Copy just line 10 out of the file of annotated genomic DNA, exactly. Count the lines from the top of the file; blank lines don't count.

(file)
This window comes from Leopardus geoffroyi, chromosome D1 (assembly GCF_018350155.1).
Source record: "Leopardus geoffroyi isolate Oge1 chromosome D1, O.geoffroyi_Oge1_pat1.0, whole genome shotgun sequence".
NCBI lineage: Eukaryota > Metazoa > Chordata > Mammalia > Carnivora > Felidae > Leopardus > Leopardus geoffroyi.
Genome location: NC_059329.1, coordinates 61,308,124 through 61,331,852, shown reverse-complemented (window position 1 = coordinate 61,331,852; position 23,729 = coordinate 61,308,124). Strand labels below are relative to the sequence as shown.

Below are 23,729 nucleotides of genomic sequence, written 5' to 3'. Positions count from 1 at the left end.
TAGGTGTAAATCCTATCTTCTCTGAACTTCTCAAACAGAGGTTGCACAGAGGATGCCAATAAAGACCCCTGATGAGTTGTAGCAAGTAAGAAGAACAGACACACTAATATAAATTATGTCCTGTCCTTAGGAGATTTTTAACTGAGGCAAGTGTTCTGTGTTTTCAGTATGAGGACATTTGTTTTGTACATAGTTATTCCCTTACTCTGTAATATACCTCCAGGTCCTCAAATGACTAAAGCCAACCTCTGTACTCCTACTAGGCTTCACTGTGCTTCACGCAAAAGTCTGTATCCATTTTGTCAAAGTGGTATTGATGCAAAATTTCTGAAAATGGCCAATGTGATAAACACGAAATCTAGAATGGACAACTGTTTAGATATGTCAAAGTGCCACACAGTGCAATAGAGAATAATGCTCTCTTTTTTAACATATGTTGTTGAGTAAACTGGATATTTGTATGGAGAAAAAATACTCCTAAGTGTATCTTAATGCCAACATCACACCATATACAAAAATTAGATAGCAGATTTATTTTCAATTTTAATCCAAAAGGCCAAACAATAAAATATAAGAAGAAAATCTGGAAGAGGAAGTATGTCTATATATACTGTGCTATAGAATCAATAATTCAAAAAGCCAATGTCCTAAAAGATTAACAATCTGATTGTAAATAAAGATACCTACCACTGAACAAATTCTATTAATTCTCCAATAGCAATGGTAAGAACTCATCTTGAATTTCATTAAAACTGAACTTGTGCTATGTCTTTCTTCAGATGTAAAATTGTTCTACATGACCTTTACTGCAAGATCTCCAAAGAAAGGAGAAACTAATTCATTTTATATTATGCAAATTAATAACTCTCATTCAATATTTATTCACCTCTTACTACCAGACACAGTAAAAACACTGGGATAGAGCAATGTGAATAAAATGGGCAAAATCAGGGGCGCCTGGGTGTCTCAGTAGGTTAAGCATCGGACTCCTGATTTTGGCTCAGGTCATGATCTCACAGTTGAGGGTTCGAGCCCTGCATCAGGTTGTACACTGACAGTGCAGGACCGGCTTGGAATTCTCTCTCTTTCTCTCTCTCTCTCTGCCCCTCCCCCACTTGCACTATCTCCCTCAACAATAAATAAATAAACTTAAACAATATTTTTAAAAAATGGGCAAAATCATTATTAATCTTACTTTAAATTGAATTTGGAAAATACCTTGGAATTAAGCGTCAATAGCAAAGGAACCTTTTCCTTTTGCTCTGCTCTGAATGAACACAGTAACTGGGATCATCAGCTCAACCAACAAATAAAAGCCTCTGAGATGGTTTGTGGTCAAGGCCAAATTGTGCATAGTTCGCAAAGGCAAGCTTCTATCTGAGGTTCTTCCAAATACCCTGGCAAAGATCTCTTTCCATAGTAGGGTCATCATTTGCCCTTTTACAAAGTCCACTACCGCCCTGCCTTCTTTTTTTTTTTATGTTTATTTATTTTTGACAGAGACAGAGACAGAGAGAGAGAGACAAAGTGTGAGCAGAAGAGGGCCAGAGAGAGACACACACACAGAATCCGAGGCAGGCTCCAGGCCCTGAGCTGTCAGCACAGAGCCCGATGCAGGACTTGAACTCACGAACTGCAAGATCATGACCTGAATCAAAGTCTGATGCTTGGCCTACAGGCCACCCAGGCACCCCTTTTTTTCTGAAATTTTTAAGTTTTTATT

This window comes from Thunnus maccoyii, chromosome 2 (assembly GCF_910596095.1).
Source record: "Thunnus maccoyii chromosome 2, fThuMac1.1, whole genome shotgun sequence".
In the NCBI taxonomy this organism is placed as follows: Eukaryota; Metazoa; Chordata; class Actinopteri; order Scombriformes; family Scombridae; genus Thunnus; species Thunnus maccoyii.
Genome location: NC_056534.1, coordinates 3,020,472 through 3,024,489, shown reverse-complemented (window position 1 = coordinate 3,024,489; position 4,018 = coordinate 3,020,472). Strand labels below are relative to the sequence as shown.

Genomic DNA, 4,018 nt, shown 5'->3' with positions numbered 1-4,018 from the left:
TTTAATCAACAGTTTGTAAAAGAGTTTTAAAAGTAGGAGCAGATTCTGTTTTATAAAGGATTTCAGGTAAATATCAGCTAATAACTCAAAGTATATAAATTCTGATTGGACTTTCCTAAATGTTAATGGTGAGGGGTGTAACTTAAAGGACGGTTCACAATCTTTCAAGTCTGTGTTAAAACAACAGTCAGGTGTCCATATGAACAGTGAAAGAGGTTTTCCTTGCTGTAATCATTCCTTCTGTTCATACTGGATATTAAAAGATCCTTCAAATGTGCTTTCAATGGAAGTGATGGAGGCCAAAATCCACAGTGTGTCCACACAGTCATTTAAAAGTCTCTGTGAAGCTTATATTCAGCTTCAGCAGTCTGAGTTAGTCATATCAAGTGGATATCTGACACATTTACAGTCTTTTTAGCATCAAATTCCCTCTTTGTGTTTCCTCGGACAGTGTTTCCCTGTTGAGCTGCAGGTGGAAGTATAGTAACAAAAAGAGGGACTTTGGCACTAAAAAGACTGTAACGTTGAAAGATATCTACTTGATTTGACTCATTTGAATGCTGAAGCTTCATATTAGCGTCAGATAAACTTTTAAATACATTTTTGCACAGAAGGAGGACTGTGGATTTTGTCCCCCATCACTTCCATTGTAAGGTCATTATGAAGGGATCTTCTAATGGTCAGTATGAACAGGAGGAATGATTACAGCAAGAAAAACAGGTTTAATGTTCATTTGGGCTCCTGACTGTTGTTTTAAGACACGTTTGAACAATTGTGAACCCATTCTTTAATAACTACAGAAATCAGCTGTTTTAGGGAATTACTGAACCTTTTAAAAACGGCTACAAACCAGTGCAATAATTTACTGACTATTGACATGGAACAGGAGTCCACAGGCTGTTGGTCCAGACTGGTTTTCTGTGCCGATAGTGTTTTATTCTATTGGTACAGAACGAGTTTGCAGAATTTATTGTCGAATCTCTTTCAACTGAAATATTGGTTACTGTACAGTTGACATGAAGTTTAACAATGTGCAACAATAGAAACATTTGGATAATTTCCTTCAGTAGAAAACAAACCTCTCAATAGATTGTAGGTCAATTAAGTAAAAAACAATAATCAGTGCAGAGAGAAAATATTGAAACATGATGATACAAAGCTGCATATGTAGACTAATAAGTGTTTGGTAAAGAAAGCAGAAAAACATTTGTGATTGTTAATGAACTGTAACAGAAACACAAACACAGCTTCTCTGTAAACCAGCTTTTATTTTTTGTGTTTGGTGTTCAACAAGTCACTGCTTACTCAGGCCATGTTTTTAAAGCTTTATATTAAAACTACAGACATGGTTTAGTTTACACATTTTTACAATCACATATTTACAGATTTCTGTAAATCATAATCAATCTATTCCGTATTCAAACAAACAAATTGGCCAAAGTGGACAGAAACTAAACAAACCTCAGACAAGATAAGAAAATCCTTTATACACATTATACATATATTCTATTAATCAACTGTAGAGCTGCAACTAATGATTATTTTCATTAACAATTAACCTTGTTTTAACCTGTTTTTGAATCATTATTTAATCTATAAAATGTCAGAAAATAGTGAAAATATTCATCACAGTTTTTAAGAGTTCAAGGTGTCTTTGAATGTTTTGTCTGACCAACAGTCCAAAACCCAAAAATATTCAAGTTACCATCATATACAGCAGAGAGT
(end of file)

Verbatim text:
Genome location: NC_056534.1, coordinates 3,020,472 through 3,024,489, shown reverse-complemented (window position 1 = coordinate 3,024,489; position 4,018 = coordinate 3,020,472). Strand labels below are relative to the sequence as shown.